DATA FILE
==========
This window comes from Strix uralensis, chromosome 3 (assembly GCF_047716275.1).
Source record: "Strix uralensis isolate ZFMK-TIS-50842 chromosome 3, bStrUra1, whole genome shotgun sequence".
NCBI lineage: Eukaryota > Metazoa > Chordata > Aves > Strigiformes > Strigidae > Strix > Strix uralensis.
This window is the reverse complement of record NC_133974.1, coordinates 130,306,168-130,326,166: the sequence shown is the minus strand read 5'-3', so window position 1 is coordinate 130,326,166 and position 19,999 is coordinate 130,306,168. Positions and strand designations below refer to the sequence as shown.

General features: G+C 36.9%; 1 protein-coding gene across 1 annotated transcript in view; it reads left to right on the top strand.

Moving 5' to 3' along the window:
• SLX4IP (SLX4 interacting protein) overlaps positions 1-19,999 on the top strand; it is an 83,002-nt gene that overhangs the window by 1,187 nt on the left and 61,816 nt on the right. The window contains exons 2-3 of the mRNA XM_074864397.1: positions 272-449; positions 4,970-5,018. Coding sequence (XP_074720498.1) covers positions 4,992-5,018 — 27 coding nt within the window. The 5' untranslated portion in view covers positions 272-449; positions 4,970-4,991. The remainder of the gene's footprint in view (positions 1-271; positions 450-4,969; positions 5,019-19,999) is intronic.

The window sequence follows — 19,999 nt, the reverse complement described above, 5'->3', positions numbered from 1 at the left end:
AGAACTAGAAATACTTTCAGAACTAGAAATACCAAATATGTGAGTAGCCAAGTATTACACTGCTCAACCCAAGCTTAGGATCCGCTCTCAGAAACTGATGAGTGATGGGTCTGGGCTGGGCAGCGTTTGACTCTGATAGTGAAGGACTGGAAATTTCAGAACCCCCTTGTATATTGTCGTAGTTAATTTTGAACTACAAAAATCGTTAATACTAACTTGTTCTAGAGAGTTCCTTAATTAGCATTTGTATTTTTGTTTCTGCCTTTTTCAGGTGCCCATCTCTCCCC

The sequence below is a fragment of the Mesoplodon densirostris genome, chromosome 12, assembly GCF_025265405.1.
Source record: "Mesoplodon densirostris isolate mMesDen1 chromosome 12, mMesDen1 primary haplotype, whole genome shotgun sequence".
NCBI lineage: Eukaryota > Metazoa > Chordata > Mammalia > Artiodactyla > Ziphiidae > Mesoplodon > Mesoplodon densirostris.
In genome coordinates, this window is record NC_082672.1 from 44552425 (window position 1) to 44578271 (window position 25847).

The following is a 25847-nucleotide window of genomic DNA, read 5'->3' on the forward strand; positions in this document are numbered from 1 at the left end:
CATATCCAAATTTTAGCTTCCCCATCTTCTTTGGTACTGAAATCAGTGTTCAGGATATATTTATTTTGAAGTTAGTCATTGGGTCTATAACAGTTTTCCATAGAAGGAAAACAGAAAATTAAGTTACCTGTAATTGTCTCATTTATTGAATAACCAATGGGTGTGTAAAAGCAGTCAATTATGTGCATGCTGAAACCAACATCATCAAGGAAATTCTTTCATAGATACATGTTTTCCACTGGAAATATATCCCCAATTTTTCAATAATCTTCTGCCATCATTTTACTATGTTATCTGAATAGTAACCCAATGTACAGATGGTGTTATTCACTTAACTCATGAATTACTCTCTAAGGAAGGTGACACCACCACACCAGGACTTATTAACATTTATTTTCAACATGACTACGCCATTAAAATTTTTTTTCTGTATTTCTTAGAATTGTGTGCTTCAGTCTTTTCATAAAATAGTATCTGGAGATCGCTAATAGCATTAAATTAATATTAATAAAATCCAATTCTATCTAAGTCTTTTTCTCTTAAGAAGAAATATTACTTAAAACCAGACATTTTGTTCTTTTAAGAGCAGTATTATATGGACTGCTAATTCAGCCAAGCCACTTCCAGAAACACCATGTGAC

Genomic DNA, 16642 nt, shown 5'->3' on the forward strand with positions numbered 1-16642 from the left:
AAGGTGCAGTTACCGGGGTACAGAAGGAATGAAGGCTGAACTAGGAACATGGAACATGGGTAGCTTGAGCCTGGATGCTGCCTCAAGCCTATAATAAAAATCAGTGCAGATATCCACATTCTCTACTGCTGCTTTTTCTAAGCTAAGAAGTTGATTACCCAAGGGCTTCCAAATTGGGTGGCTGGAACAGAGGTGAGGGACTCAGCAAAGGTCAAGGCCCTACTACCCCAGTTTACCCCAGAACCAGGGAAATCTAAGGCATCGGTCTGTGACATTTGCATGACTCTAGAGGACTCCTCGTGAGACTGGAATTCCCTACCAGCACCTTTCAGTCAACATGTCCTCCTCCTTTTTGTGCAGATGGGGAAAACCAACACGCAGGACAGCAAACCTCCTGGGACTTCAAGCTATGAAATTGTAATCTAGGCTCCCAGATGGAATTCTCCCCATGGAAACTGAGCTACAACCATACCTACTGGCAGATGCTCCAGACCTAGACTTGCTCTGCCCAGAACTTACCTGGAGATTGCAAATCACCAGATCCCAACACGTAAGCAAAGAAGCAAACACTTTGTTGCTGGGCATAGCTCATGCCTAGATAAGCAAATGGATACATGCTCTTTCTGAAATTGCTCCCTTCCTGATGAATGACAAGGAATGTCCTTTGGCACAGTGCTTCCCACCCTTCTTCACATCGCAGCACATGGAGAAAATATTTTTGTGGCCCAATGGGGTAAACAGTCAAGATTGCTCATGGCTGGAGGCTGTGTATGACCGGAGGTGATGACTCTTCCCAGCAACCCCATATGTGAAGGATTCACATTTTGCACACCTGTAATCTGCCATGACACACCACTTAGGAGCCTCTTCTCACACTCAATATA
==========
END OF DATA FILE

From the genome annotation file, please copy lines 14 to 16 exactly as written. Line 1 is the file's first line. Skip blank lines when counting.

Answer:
The following is a 25847-nucleotide window of genomic DNA, read 5'->3' on the forward strand; positions in this document are numbered from 1 at the left end:
CATATCCAAATTTTAGCTTCCCCATCTTCTTTGGTACTGAAATCAGTGTTCAGGATATATTTATTTTGAAGTTAGTCATTGGGTCTATAACAGTTTTCCATAGAAGGAAAACAGAAAATTAAGTTACCTGTAATTGTCTCATTTATTGAATAACCAATGGGTGTGTAAAAGCAGTCAATTATGTGCATGCTGAAACCAACATCATCAAGGAAATTCTTTCATAGATACATGTTTTCCACTGGAAATATATCCCCAATTTTTCAATAATCTTCTGCCATCATTTTACTATGTTATCTGAATAGTAACCCAATGTACAGATGGTGTTATTCACTTAACTCATGAATTACTCTCTAAGGAAGGTGACACCACCACACCAGGACTTATTAACATTTATTTTCAACATGACTACGCCATTAAAATTTTTTTTCTGTATTTCTTAGAATTGTGTGCTTCAGTCTTTTCATAAAATAGTATCTGGAGATCGCTAATAGCATTAAATTAATATTAATAAAATCCAATTCTATCTAAGTCTTTTTCTCTTAAGAAGAAATATTACTTAAAACCAGACATTTTGTTCTTTTAAGAGCAGTATTATATGGACTGCTAATTCAGCCAAGCCACTTCCAGAAACACCATGTGAC

Genomic DNA, 16642 nt, shown 5'->3' on the forward strand with positions numbered 1-16642 from the left: